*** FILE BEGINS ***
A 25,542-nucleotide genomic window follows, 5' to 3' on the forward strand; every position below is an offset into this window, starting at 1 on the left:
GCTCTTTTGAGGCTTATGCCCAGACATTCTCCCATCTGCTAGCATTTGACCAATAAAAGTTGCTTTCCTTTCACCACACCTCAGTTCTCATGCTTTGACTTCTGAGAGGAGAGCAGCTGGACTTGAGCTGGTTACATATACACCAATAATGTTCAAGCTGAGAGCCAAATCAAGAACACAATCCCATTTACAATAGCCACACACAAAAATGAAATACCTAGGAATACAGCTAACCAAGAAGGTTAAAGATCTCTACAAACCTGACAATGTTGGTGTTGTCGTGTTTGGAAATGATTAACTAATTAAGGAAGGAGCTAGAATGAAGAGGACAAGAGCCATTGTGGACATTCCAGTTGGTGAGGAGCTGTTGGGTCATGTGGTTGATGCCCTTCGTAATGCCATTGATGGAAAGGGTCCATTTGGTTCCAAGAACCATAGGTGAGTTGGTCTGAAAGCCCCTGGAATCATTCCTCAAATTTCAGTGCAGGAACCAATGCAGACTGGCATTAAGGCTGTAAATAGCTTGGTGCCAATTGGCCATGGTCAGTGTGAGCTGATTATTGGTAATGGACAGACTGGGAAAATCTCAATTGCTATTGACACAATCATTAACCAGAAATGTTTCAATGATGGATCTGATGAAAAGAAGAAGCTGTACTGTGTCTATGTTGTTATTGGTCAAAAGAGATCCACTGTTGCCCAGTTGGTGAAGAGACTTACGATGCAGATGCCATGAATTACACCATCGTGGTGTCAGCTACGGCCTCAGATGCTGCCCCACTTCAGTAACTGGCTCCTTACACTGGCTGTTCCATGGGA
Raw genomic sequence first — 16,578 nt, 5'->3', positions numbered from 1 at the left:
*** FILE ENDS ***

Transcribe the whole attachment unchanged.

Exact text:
A 25,542-nucleotide genomic window follows, 5' to 3' on the forward strand; every position below is an offset into this window, starting at 1 on the left:
GCTCTTTTGAGGCTTATGCCCAGACATTCTCCCATCTGCTAGCATTTGACCAATAAAAGTTGCTTTCCTTTCACCACACCTCAGTTCTCATGCTTTGACTTCTGAGAGGAGAGCAGCTGGACTTGAGCTGGTTACATATACACCAATAATGTTCAAGCTGAGAGCCAAATCAAGAACACAATCCCATTTACAATAGCCACACACAAAAATGAAATACCTAGGAATACAGCTAACCAAGAAGGTTAAAGATCTCTACAAACCTGACAATGTTGGTGTTGTCGTGTTTGGAAATGATTAACTAATTAAGGAAGGAGCTAGAATGAAGAGGACAAGAGCCATTGTGGACATTCCAGTTGGTGAGGAGCTGTTGGGTCATGTGGTTGATGCCCTTCGTAATGCCATTGATGGAAAGGGTCCATTTGGTTCCAAGAACCATAGGTGAGTTGGTCTGAAAGCCCCTGGAATCATTCCTCAAATTTCAGTGCAGGAACCAATGCAGACTGGCATTAAGGCTGTAAATAGCTTGGTGCCAATTGGCCATGGTCAGTGTGAGCTGATTATTGGTAATGGACAGACTGGGAAAATCTCAATTGCTATTGACACAATCATTAACCAGAAATGTTTCAATGATGGATCTGATGAAAAGAAGAAGCTGTACTGTGTCTATGTTGTTATTGGTCAAAAGAGATCCACTGTTGCCCAGTTGGTGAAGAGACTTACGATGCAGATGCCATGAATTACACCATCGTGGTGTCAGCTACGGCCTCAGATGCTGCCCCACTTCAGTAACTGGCTCCTTACACTGGCTGTTCCATGGGA
Raw genomic sequence first — 16,578 nt, 5'->3', positions numbered from 1 at the left: